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McKenzie v. Moore

Court of Appeals of Arkansas, Division III

January 14, 2015




Jones Law Firm, by: F. Parker Jones III, for appellant.

Hilburn, Calhoon, Harper, Pruniski & Calhoun, LTD, by: Traci LaCerra, for appellee.



Page 687


Diana McKenzie appeals the Saline County Circuit Court order granting visitation rights to her daughter's stepmother, Diana Moore. McKenzie argues that the circuit court erred in finding that Moore stood in loco parentis to her daughter and awarding visitation. We affirm.

In November 2013, Moore filed a motion for visitation in the Saline County Circuit Court, explaining that she was M.M.'s stepmother and had been married to M.M.'s father until he passed away in July 2013.[1] Moore asserted that she stood in loco parentis to the child during the marriage and requested that a visitation schedule be set to ensure continuing contact with the child.

At a hearing held in March 2014, Moore testified that she first became involved in M.M.'s life when she was six years old and that M.M. was now five days away from turning thirteen. Moore said that when her husband passed away M.M. lived with them and that she (Moore) still lived in that home. Moore explained that she and Ron Moore, M.M.'s father, had dated for four and a half years before they married and that she was actively involved in M.M.'s life during that time. Ron was a pilot and traveled frequently out of town, and there were many times that she kept M.M. and saw to her day-to-day needs, including school activities, piano practice, doctor's appointments, clothes-shopping, and soccer practice.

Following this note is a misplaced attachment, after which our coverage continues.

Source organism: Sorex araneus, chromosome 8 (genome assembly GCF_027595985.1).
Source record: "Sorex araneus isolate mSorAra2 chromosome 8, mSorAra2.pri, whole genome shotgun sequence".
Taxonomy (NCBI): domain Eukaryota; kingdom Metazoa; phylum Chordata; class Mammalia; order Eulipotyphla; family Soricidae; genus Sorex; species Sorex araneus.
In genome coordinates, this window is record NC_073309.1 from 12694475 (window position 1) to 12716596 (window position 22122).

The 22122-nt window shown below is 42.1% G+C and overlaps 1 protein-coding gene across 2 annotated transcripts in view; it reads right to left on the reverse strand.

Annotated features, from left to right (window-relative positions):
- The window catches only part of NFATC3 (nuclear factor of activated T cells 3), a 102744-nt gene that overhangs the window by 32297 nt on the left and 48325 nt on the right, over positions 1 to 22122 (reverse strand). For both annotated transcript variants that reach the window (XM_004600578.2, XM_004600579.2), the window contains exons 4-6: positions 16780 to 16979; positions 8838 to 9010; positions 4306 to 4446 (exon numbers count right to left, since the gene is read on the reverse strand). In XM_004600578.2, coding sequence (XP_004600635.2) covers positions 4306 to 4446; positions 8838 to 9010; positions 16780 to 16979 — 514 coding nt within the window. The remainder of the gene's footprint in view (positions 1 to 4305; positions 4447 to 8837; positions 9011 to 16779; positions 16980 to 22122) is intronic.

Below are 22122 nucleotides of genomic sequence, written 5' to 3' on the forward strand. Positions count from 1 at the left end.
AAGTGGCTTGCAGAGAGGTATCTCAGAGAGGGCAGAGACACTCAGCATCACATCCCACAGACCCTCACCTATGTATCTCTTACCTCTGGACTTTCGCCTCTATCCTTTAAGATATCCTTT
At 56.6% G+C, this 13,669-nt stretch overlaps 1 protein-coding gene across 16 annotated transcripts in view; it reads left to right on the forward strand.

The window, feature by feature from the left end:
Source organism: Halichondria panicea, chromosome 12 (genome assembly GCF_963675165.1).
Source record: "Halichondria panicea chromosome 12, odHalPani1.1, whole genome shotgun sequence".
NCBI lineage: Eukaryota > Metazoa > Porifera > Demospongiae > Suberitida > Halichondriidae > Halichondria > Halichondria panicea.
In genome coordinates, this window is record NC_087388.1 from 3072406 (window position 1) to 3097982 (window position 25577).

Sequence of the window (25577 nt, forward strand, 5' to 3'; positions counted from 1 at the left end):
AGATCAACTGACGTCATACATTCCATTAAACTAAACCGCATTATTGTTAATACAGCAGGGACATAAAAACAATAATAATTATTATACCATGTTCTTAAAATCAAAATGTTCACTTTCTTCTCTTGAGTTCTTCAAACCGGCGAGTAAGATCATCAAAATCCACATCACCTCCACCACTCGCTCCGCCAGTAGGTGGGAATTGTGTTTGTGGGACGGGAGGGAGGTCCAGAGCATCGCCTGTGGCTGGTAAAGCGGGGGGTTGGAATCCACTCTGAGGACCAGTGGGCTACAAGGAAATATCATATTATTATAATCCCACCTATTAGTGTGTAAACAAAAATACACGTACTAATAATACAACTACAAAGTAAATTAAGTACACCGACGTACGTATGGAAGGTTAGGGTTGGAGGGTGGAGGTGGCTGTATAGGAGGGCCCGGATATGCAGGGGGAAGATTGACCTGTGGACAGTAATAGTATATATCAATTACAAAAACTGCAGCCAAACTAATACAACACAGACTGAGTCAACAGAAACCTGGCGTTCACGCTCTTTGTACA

Beginning in August 2008, Ron had sole custody of M.M., and Moore continued to take care of M.M. when Ron was away. Moore also testified that she was the trustee of a trust that was established by her late husband for his daughters' benefit. Moore explained that her home with their father is the place that the girls knew as home, and that their rooms, possessions, and pets were still there. Moore stated that it was in M.M.'s best interest to continue to have a connection with her and the house that she (M.M.) shared with her father.

On cross-examination, she testified that she took her role as trustee very seriously, that she and Ron had many discussions about the girls' college education, and that she bases any expenditures out of the trust " upon the very best judgment that I can use as a person and as a parent." She also testified that she had given the girls pocket money outside of the trust. She agreed that she regularly had phone or text conversations with M.M. but wanted more contact. Moore felt that McKenzie interfered with that contact, and that she and McKenzie do not really get along. But she

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agreed that she " absolutely" would not have a problem working with McKenzie if the court awarded her visitation.